manzanar national historic 2

Manzanar National Historic Site teaches the history and lessons of Japanese American citizens and those of Japanese ancestry on the West Coast incarcerated in concentration camps during World War II.

Were the current Board of Supervisors actions to rescind the 80-year-old, WWII resolutions related to the Manzanar Concentration Camp and those of Japanese ancestry “Political Correctness” or simply “correcting the historical record?” Or were they rewriting history or simply an acknowledging the wrongs of the past?

At their meeting last week on April 20, 2021, the current Inyo County Supervisors took great care in not being critical of their board predecessors’ 80-year-old resolutions which were made during World War II largely because they acknowledged those early-1940s era supervisors were subject to their constituents and the emotions and thinking that existed at that time. The current board also did not wish to offend the relatives of those supervisors still living in the county.

Executive Order 9066 Japanese relocation camps ManzanarOn April 7, 1942, the Inyo County Board of Supervisors approved two resolutions which opposed release of incarcerees from the Manzanar War Relocation Center, which was established as the result of President Franklin D. Roosevelt’s Executive Order 9066. That order authorized the removal and incarceration into military-style camps such as the one established at Manzanar, of more than 120,000 of those of Japanese ancestry along the west coast. Two-thirds of those incarcerated included American citizens in one of the largest violations of American Civil Rights in our nation’s history.

Many of the resolutions made by supervisors in the early 1940s were based on racism against Asians, wartime fears, and fabricated “facts” which would later be proven false. The supervisors protested, saying that the federal government must have exclusive jurisdiction over the camp, stating that local government officials felt that the incarcerees would overwhelm the county’s resources, making it impossible to meet the needs of its own citizens and residents.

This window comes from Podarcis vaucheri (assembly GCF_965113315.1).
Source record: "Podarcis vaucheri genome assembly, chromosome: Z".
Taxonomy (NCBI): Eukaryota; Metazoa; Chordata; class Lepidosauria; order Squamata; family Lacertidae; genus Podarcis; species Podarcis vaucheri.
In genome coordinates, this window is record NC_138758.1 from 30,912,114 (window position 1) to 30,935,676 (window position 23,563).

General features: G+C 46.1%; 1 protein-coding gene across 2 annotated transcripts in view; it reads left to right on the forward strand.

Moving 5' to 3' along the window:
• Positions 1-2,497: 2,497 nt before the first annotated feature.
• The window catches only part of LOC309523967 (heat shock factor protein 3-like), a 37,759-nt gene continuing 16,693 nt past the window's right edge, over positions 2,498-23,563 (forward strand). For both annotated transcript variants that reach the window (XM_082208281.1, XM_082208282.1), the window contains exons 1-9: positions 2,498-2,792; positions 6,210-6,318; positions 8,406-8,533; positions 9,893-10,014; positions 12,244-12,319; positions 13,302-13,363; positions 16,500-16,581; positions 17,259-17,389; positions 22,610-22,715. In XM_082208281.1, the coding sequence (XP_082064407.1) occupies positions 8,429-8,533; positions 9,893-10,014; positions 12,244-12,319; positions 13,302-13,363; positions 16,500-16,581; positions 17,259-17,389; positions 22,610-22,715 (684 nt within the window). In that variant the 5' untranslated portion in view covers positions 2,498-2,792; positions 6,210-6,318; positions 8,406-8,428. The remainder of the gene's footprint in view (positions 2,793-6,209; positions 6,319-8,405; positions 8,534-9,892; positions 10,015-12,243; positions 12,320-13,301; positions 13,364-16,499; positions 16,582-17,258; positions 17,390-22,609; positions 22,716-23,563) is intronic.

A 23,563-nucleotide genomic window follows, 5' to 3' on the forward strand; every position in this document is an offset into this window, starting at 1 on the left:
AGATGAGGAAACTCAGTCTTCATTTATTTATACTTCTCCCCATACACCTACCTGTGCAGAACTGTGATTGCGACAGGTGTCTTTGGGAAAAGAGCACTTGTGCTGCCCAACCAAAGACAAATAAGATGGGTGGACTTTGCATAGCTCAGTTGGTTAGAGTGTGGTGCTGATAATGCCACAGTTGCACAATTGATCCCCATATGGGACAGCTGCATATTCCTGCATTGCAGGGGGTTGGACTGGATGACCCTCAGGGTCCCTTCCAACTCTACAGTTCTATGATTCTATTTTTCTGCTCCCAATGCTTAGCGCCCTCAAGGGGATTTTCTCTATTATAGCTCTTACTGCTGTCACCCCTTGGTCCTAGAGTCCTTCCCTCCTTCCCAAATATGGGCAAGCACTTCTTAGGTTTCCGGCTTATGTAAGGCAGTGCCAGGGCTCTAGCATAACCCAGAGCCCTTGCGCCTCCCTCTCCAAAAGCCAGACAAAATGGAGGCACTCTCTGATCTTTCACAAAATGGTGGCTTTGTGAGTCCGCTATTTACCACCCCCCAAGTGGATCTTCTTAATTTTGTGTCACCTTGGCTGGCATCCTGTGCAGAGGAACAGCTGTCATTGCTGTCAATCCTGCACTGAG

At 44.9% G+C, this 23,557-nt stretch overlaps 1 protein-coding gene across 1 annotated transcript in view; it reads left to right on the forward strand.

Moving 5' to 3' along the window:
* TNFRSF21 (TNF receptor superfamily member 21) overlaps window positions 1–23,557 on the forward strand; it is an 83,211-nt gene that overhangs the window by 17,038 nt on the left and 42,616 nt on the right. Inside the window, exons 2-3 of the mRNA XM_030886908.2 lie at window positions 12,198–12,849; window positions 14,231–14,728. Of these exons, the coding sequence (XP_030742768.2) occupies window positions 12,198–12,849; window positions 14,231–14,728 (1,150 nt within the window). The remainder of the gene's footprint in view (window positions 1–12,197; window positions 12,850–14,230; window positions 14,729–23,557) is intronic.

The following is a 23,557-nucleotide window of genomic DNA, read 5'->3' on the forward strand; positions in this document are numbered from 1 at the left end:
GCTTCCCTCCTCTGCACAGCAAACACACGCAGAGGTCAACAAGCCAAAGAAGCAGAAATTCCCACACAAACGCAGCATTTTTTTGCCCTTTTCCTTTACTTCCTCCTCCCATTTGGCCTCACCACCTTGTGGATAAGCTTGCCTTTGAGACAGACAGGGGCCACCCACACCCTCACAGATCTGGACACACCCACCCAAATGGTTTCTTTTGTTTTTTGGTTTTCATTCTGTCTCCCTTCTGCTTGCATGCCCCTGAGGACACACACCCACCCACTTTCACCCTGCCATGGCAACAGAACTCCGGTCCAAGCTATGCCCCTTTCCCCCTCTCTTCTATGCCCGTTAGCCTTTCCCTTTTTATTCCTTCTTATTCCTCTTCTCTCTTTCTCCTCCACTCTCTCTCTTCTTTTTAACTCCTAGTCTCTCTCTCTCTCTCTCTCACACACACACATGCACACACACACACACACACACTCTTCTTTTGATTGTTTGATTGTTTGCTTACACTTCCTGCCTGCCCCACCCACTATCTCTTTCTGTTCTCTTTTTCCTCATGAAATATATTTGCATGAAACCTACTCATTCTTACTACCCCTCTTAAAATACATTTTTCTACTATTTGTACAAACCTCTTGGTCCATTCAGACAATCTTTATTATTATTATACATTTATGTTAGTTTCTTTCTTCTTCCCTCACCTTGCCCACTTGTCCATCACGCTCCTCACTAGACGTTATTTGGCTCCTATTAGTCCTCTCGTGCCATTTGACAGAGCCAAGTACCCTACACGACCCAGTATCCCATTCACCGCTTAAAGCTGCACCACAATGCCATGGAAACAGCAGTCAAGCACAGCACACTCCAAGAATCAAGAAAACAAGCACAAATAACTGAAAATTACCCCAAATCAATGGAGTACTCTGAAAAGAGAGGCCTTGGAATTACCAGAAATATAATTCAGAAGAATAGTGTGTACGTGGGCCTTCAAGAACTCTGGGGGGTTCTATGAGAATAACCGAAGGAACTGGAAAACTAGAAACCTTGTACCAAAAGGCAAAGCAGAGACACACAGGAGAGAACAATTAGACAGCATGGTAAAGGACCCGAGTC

In a May 3, 1943 resolution, the board called on state legislators to prohibit Japanese language schools in the state and to draft laws for people of Japanese ancestry, both alien and native born, “from using, owning, enjoying, or gaining any proceeds from agricultural land,” and ensuring “that all Japanese, both alien and native born, be forever prohibited from becoming citizens of the United States of America.”

Jeff Griffiths, Second District Supervisor and current board Chair brought the matter before the board noting that revisiting the issue of the past resolutions has been “in the works” for over the past year. He went on to say that the County of Los Angeles and the City of Bishop had taken action to rescind the old WWII resolutions of their own public officials.

commisson of Wartime Incarceration of Japanese Americans and Japanese ancestry

Commission on Wartime Relocation and Internment of Civilians

The County’s board’s current resolution cites the 467-page report of the Commission on Wartime Relocation and Internment of Civilians which concluded that Executive Order 9066 “was not justified by military necessity but rather was the result of “race prejudice, war hysteria, and a failure of political leadership.”

Griffiths credited Inyo County Assistant Clerk of the Board and Assistant to the Chief Administrative Officer Darcy Ellis for finding the three old resolutions. Griffiths went on to say, that in his opinion, the old resolutions “…do not fit the (current) values of this board of supervisors and our Inyo County population as a whole and professionally the population of America and the ideals that we all cherish of equality and liberty for all.”

The discussion turned to how best to address the old resolutions. Jen Roeser, Fourth District Supervisor suggested rescinding them to “hope for healing and the hope for not opening old wounds and damaging scars and just offer healing and hope and asking forgiveness,” to which Inyo County Counsel Marshall Rudolph said, “sort of makes thing go away as if it never happened.” That was unacceptable, noting that his office had deliberately chosen the term “denouncing…because “you can’t unwind history and pretend this never happened.” Roeser suggested the term “rescind” rather than “denounce,” which was acceptable to the other board members.

banner manzanarcommittee 1The board heard from a former incarceree of the camp, a local historian, and Bruce Embrey, the co-chairman of the Manzanar Committee. Embry congratulated the board for taking action on the previous resolutions.

The board of Supervisors meeting can be viewed on the Inyo County Board of Supervisors website for those that would like to watch and listen to the entire proceeding.

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